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Victory in the Falklands was a must – success was rooted in trusting our forces

4 min read

My earliest memory of the Falklands conflict was my fellow classmates’ parents leaving to go to war.

At the time, I was 12 and at school near the Royal Navy Fleet Air Arm base in Yeovilton. I wasn’t the only person who hadn’t heard of the Falklands, nor was I aware at that age of the formidable task that lay ahead for our armed forces, as well as the courage it took to make the political decision to retake the Falklands by force. 

People should not underestimate the bravery of Margaret Thatcher to order the task force to sail. The victory we celebrate today was far from certain then, and many advised her against even attempting it. Yes, ministers in government take decisions every day that affect people, but very few decisions are calls where the outcomes are very hard to predict and are basically unknowable. The United Kingdom’s reputation would have never recovered if we had failed. 

Key to the success was our armed forces. Their bravery and leadership shone through. History forgets quite how unprepared many of the units were. My own regiment, the Scots Guards, was on ceremonial duties in London. There was a rush to find maps, ammunition and even basic intelligence on the islands. But after a very short time the task force departed 8,000 miles. At home, many of us were glued to the daily TV reports – with neither the 24-hour news nor the instant coverage we have today. 

The Falklands today should stand as a symbol to all of what Britain is

I have often reflected on what our key battle-winning formula was. For me, it wasn’t our equipment and it wasn’t the size of the force. It was, in my opinion, the fact that in our armed forces we trust our junior commanders and non-commissioned officers to find their own way to achieve the objectives set by senior commanders. We call it mission command, and it is at the heart of what our forces do.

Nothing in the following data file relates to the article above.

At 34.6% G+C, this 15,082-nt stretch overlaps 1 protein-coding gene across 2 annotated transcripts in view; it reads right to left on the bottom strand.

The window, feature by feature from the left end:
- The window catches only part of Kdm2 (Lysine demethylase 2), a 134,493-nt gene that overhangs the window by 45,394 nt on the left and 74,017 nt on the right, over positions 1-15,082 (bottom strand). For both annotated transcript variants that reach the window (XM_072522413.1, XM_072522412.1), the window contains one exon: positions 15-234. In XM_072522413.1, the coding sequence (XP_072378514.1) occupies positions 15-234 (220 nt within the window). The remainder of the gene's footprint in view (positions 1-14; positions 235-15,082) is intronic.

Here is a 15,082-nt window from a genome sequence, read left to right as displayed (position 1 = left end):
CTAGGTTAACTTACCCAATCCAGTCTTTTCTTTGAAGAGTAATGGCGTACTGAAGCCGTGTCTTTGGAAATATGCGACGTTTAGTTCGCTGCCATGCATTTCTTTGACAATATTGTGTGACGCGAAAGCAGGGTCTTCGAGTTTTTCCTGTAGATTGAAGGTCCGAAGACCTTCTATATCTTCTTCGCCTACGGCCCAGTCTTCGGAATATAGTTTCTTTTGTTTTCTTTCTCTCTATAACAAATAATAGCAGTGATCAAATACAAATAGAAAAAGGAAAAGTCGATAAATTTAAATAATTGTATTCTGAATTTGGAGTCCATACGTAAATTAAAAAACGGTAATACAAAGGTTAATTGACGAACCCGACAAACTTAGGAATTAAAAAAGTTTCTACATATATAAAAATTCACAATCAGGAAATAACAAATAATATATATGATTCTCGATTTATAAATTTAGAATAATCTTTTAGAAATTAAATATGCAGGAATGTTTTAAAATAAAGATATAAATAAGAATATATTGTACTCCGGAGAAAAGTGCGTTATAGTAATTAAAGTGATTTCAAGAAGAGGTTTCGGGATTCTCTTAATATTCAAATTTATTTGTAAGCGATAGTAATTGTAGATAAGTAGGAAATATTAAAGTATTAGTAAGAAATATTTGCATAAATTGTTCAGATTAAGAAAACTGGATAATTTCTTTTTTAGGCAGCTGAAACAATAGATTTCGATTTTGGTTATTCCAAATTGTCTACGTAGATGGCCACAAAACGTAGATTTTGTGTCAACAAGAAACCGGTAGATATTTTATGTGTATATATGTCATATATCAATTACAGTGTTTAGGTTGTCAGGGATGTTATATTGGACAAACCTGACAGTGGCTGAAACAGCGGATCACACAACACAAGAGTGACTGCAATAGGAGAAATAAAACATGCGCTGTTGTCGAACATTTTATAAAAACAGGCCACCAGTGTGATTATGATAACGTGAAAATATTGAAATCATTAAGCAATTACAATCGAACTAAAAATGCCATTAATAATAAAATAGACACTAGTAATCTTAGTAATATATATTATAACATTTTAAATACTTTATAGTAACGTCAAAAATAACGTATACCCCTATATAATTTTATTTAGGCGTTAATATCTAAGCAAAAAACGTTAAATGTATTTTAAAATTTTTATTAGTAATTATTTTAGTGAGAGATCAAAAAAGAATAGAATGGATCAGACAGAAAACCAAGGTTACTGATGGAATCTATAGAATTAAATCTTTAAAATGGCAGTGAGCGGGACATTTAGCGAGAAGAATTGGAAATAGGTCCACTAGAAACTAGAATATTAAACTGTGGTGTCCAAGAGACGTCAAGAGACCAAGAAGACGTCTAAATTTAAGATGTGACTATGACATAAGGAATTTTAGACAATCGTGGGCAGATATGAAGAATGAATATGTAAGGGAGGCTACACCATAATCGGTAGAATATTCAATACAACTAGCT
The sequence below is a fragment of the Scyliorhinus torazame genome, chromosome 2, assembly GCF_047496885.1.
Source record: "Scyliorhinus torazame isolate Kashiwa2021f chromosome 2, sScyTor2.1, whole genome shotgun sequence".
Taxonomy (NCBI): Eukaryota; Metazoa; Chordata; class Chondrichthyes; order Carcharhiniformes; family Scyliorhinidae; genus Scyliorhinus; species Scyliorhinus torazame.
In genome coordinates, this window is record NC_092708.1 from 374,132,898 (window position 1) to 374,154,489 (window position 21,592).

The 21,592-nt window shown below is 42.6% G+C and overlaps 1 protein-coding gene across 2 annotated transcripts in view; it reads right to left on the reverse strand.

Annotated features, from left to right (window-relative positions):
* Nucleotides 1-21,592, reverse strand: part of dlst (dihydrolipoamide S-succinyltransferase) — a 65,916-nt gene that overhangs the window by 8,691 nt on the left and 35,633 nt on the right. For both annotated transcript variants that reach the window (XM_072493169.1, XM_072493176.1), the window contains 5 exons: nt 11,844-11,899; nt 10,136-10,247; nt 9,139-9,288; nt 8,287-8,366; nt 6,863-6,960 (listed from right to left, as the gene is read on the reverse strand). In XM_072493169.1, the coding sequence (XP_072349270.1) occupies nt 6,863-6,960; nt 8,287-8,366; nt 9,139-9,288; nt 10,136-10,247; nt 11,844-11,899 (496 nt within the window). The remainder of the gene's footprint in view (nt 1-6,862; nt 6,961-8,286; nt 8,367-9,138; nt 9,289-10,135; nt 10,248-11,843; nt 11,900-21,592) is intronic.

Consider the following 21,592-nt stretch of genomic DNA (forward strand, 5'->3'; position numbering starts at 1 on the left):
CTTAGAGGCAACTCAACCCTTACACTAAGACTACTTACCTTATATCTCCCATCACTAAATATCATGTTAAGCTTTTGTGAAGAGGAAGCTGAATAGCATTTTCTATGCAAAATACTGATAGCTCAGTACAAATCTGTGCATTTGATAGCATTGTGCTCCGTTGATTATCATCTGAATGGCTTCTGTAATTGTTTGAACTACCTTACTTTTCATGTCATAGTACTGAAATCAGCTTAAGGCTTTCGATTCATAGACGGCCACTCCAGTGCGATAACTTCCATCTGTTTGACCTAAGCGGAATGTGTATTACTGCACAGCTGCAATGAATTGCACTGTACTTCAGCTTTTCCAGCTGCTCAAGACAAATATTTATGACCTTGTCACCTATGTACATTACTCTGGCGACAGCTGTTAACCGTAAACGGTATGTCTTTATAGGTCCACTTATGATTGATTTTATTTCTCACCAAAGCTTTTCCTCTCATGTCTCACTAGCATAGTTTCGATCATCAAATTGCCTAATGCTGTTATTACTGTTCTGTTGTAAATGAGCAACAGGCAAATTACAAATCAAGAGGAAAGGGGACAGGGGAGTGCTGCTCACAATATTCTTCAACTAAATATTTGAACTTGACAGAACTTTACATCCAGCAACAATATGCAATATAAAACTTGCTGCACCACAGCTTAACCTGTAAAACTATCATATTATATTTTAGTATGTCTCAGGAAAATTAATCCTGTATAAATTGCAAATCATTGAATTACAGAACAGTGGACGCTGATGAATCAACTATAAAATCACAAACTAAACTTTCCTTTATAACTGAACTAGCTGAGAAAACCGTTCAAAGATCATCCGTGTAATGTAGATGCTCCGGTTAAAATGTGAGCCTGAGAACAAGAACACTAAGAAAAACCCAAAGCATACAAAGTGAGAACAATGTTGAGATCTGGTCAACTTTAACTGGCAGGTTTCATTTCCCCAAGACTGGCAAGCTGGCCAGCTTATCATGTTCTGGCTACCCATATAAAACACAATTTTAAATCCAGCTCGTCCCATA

When I see Russia’s failures in Ukraine, a lot of it is down their overwhelming centralisation and almost non-existent non-commissioned officers corps. The Falklands conflict tested the doctrine of mission command like no other. London could speak only once or twice a day to the task force commander and he in turn could only speak to his forces on land intermittently. So, once objectives were given, it was up to the unit commanders to find a way to achieve them. 

That is what sets us apart. Thinking for ourselves is at the heart of our training. So often in war, innovation and resilience make the difference. The unofficial moto of our training should be “there is always more than one way to skin a cat”. 

As we mark 40 years since the conflict, we should remember the remarkable service by the men and women of all three services. 

As a former Scots Guardsman, I was privileged to have served with a number of veterans from the Battle of Mount Tumbledown. There is no doubt their night-time assault, pipers and all, up a rocky ridge against regular Argentine Marines was a remarkable achievement. But some of those veterans also, to this day, carry the mental scars of the bayonet charges and the war fighting with them; brave men and women sent thousands of miles away with a clear mission to liberate the islands and in doing so defend both our people and our values. 

Sadly, the world is still not short of dictators who use force to impose their will and who dispose of the rule of law and human rights when it suits. 

The Falklands today should stand as a symbol to all of what Britain is. No matter how far away, how small you are, Britain will always stand up for our values and, if necessary, fight for what is right – even when the odds are against us. 


Ben Wallace is the Conservative MP for Wyre and Preston North and Defence Secretary.

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